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BBC flagship Natural History Unit budget to be cut by a third

The BBC's plans to slash by a third the budget of its world-famous Natural History Unit, the home of Planet Earth, have been condemned as "short-sighted" and "draconian" by programme-makers.

As part of 2,500 job losses across the BBC resulting from a below-inflation licence fee settlement, £12m is being lopped off the £37m budget of the Natural History Unit, which is based in Bristol, with 57 out of 180 staff posts being axed.

Programmes being dropped include BBC2's Wild strand presented by Bill Oddie – as well as one-off 30-minute shows and short series made for the 7pm slot on BBC1, which is now taken up by The One Show. The unit will also make fewer "adventure" programmes – titles such as Amazon Abyss, and Incredible Journeys and Jaws In Britain fronted by the vet Steve Leonard. The popular Big Cat Week would only be brought back as a single-evening event.

Although the BBC has pledged to continue to make landmark series such as Planet Earth, in the future it will not make two in one year as has happened this year with British Isles: A Natural History, and Life In Cold Blood, in which David Attenborough explores the insect world.

A breakdown of the posts which are being axed in the Natural History Unit includes 10 out of 25 producers, nine out of 17 assistant producers, 23 out of 33 researchers, and 11 out of 37 production management jobs. In addition, one executive producer and two series producers will lose their jobs.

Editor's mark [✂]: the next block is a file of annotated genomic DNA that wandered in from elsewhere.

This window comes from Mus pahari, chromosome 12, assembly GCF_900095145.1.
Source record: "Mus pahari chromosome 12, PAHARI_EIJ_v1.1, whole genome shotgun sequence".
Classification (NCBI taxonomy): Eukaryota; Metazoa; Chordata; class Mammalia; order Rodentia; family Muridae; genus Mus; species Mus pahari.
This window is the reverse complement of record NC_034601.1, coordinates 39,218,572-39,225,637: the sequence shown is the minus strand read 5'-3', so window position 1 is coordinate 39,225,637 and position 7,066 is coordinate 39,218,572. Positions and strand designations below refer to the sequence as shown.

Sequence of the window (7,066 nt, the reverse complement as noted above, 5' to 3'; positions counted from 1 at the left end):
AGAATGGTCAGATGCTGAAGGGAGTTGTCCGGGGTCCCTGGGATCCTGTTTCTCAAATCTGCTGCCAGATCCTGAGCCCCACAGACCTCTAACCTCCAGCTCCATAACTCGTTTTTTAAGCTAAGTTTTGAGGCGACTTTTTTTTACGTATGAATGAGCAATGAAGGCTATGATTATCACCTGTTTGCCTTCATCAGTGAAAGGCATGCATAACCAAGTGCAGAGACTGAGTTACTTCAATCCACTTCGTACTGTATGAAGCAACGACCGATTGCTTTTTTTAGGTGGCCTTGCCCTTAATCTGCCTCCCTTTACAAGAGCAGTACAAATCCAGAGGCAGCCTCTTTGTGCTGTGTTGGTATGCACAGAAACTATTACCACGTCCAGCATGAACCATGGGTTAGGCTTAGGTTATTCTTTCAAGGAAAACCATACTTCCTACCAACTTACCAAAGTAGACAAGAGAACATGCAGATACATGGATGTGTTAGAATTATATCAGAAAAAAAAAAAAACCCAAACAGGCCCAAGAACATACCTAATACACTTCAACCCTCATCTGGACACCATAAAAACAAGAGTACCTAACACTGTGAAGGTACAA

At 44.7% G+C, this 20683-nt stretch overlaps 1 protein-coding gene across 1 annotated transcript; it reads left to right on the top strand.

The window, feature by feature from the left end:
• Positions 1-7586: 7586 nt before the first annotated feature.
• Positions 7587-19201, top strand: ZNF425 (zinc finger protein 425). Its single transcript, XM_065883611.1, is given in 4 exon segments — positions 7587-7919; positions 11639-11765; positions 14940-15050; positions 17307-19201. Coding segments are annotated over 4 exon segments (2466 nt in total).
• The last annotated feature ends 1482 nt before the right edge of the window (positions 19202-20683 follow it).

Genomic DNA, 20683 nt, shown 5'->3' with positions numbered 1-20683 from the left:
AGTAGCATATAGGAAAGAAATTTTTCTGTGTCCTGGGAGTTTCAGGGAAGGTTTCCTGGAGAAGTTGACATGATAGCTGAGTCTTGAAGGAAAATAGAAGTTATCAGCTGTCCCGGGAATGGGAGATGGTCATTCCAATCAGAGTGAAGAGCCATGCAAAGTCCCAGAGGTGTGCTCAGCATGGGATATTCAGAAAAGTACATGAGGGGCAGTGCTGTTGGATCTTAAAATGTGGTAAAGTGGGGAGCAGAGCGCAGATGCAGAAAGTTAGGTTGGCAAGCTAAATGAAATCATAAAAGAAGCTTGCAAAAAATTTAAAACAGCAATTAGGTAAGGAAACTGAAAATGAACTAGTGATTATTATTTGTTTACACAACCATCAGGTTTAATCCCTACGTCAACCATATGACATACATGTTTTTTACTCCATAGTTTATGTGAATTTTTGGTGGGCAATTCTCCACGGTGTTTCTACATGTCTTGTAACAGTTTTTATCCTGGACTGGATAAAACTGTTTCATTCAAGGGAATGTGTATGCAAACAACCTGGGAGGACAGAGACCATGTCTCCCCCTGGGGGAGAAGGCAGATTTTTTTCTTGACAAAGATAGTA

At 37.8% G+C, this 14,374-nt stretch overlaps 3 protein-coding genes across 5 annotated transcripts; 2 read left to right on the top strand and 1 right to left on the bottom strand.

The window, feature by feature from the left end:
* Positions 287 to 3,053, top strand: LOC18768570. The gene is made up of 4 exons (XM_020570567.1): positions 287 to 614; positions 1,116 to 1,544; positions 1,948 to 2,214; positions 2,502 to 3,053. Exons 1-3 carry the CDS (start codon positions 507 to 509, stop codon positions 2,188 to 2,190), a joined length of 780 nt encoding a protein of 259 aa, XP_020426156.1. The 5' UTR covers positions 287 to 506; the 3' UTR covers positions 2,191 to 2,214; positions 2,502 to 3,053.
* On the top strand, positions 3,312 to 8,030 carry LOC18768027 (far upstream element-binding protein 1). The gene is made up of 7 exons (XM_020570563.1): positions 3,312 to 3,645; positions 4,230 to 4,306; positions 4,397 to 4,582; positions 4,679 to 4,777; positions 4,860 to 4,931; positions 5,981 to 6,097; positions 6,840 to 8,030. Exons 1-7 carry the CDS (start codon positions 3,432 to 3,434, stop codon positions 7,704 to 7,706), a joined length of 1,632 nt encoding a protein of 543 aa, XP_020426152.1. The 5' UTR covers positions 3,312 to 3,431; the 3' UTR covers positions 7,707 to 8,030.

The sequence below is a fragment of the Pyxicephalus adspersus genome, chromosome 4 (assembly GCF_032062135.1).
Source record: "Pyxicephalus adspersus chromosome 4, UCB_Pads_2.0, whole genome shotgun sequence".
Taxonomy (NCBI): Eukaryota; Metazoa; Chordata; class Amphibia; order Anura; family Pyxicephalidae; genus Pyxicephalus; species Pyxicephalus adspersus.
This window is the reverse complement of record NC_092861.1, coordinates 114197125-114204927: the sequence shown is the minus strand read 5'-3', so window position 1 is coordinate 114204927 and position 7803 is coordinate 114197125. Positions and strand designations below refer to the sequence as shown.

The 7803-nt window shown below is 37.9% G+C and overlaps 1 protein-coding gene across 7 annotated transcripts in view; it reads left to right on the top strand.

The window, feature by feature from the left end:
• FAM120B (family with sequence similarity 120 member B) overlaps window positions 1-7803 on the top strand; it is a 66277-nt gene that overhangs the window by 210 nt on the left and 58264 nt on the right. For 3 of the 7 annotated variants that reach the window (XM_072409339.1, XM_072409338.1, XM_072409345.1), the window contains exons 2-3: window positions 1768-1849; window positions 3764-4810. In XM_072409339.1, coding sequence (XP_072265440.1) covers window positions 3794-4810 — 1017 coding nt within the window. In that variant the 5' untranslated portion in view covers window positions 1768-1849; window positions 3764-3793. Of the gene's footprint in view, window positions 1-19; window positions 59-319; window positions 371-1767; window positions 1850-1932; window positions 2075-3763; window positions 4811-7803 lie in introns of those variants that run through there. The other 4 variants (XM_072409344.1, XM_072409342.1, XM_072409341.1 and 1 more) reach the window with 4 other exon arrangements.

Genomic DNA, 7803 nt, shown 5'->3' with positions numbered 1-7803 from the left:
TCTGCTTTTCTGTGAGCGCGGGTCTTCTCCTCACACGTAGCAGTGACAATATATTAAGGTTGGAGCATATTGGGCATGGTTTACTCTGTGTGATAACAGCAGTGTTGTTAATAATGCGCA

Andrew Jackson, the managing director of Tigress Productions, one of the leading independent producers of wildlife shows, said: "It's a sad thing for the whole industry worldwide. I think the saddest thing is they are short-sighted. It's the depletion of the BBC talent base.

"The Natural History Unit is the leader in its field and what happens there has reverberations way beyond the BBC.

"One of the great assets of the BBC is that it can give stability which can give rise to some of the most creative work. Trust breeds creativity. If you have the trust of staff that their jobs are going to be safe, they'll start producing better work."